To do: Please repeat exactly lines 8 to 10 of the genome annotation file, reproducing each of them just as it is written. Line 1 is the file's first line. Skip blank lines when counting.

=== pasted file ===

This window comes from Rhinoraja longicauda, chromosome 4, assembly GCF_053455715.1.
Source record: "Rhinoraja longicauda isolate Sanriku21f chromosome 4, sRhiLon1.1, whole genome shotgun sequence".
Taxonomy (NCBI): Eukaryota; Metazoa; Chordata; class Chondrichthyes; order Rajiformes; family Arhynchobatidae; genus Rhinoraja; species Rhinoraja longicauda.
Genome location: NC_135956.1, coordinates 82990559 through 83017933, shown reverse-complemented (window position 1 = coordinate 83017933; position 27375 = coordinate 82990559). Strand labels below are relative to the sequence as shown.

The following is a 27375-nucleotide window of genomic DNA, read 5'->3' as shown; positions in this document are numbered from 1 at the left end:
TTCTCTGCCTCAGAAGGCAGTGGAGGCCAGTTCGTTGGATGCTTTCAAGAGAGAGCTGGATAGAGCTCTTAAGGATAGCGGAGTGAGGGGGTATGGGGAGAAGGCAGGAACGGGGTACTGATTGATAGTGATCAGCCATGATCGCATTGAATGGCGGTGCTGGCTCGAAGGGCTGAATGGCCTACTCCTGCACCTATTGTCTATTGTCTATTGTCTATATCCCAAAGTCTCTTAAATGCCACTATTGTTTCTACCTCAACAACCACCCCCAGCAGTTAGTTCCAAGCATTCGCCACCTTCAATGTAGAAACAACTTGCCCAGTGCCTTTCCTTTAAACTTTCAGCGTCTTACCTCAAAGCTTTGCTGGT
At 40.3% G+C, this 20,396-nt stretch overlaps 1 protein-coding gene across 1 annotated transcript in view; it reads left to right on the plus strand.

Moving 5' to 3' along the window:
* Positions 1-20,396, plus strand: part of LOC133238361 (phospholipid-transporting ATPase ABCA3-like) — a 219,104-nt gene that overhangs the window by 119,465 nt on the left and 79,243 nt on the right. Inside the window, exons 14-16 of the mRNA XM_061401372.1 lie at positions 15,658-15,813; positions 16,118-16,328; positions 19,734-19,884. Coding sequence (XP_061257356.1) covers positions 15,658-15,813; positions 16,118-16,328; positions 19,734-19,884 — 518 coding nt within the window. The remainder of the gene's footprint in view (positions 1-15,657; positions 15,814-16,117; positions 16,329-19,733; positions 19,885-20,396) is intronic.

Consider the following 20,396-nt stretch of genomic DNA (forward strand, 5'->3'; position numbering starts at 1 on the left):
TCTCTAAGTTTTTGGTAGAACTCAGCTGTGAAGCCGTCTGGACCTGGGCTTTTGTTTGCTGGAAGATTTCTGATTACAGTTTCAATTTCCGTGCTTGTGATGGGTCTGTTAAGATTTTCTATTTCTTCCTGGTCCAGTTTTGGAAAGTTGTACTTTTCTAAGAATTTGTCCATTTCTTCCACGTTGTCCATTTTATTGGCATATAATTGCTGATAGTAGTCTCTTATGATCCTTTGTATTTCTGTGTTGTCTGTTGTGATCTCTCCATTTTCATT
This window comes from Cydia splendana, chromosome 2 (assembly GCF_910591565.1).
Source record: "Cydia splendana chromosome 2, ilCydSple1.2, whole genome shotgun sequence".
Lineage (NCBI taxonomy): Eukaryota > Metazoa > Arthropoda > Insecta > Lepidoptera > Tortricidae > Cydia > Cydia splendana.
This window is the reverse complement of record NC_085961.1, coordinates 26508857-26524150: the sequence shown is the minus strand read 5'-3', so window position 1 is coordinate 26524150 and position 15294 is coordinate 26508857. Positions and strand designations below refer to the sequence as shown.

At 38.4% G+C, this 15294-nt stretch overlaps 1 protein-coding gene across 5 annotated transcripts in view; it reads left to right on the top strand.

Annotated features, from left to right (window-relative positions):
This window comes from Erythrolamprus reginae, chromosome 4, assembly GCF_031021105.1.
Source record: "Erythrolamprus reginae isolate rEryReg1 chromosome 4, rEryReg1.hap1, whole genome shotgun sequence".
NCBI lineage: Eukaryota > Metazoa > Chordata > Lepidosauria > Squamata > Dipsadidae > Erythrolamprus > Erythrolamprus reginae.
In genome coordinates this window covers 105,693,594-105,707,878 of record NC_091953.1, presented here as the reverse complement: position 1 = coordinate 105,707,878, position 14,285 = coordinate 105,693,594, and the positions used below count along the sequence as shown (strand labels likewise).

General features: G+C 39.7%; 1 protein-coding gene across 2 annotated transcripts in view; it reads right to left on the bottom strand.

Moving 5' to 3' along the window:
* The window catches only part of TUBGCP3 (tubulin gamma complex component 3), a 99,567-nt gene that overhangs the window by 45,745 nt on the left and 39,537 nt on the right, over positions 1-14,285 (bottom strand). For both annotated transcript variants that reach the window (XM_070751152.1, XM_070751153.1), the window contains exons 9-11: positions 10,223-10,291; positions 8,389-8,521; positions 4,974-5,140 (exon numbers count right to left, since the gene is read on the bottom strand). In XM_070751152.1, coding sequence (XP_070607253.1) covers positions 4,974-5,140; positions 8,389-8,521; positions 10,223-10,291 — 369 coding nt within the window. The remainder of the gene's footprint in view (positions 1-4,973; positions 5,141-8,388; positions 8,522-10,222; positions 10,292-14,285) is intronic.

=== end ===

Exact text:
Moving 5' to 3' along the window:
* Positions 1-20,396, plus strand: part of LOC133238361 (phospholipid-transporting ATPase ABCA3-like) — a 219,104-nt gene that overhangs the window by 119,465 nt on the left and 79,243 nt on the right. Inside the window, exons 14-16 of the mRNA XM_061401372.1 lie at positions 15,658-15,813; positions 16,118-16,328; positions 19,734-19,884. Coding sequence (XP_061257356.1) covers positions 15,658-15,813; positions 16,118-16,328; positions 19,734-19,884 — 518 coding nt within the window. The remainder of the gene's footprint in view (positions 1-15,657; positions 15,814-16,117; positions 16,329-19,733; positions 19,885-20,396) is intronic.

Consider the following 20,396-nt stretch of genomic DNA (forward strand, 5'->3'; position numbering starts at 1 on the left):